Hydrogen peroxide as a diffusible signal molecule in synaptic plasticity
- Cite this article as:
- Kamsler, A. & Segal, M. Mol Neurobiol (2004) 29: 167. doi:10.1385/MN:29:2:167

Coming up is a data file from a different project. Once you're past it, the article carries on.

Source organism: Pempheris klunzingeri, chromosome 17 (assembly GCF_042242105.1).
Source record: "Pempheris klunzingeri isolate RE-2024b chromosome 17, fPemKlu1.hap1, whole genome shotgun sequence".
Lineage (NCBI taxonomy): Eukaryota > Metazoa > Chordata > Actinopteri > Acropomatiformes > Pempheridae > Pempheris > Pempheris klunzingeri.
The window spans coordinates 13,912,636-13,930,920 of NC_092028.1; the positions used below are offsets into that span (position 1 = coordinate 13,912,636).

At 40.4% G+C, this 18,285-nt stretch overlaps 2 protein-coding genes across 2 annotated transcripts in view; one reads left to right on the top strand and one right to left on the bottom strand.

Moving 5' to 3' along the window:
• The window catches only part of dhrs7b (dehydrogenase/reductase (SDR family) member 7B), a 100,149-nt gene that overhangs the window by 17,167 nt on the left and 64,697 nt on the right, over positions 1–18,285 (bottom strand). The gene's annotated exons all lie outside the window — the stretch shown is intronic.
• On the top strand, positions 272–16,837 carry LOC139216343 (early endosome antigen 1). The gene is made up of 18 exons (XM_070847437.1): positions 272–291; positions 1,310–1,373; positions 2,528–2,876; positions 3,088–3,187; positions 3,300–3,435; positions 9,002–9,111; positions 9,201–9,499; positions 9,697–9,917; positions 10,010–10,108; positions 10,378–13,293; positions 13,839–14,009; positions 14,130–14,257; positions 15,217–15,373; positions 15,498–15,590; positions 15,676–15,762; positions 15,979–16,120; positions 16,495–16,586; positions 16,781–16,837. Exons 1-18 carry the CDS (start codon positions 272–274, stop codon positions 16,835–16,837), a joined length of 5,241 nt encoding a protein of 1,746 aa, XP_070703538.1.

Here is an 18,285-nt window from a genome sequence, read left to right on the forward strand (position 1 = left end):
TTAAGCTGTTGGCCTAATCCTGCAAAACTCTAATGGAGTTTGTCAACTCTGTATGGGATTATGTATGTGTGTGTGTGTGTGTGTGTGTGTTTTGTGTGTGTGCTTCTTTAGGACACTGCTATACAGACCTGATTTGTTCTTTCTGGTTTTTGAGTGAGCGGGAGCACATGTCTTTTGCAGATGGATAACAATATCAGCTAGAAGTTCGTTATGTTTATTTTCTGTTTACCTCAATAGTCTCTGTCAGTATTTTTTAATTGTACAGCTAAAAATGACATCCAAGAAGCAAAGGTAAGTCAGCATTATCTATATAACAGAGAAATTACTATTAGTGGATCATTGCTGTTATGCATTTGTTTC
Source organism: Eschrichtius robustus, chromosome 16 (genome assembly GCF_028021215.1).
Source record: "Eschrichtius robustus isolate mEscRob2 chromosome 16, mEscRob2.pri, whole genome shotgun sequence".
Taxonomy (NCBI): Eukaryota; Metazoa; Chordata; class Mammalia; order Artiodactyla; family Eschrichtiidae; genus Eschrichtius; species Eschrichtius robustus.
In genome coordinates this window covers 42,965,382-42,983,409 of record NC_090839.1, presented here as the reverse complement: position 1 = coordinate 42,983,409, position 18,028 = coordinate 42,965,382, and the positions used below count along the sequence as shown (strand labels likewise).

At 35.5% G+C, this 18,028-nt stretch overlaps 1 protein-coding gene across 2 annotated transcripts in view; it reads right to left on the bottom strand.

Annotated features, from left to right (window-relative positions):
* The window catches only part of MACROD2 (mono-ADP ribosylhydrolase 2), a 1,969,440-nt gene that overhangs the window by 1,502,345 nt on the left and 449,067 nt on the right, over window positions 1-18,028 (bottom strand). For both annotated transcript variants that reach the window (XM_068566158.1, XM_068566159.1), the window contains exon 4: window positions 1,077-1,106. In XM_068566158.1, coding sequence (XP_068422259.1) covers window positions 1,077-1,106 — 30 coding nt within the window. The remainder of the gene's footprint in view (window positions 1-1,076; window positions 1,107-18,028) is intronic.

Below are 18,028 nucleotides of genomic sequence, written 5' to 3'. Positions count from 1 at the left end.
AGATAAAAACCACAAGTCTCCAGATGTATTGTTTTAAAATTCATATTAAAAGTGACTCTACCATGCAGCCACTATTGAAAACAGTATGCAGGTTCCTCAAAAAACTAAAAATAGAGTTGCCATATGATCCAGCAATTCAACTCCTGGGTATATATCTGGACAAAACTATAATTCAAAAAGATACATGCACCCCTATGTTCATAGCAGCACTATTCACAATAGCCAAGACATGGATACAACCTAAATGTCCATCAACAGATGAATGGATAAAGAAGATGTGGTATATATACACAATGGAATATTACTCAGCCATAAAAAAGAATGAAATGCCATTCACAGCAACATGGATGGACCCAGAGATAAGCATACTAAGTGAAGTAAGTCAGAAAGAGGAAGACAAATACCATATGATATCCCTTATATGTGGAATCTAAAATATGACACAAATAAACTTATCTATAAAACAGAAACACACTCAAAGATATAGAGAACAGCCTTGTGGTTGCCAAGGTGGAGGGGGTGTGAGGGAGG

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Reactive oxygen species (ROS) have been considered for some time only in the context of oxidative stress-induced cell damage. In this review, we discuss the growing body of evidence that implicates ROS in general, and hydrogen peroxide (H2O2) in particular, in regulatory events underlying synaptic plasticity. H2O2 is regarded in this context as a specific diffusible signaling molecule. The action of H2O2 is assumed to be carried out via the release of calcium ions from internal stores, modulating the activity of specific calcium-dependent protein phosphatases. These phosphatases eventually affect neuronal plasticity. We discuss the role of H2O2 in these systems, stressing the importance of cellular regulation of H2O2 levels that are altered in aging individuals, in the ability to express plasticity. These studies highlight the function of H2O2 in processes of learning and memory and their change in elderly individuals, irrespective of neurodegeneration found in Alzheimer’s patients.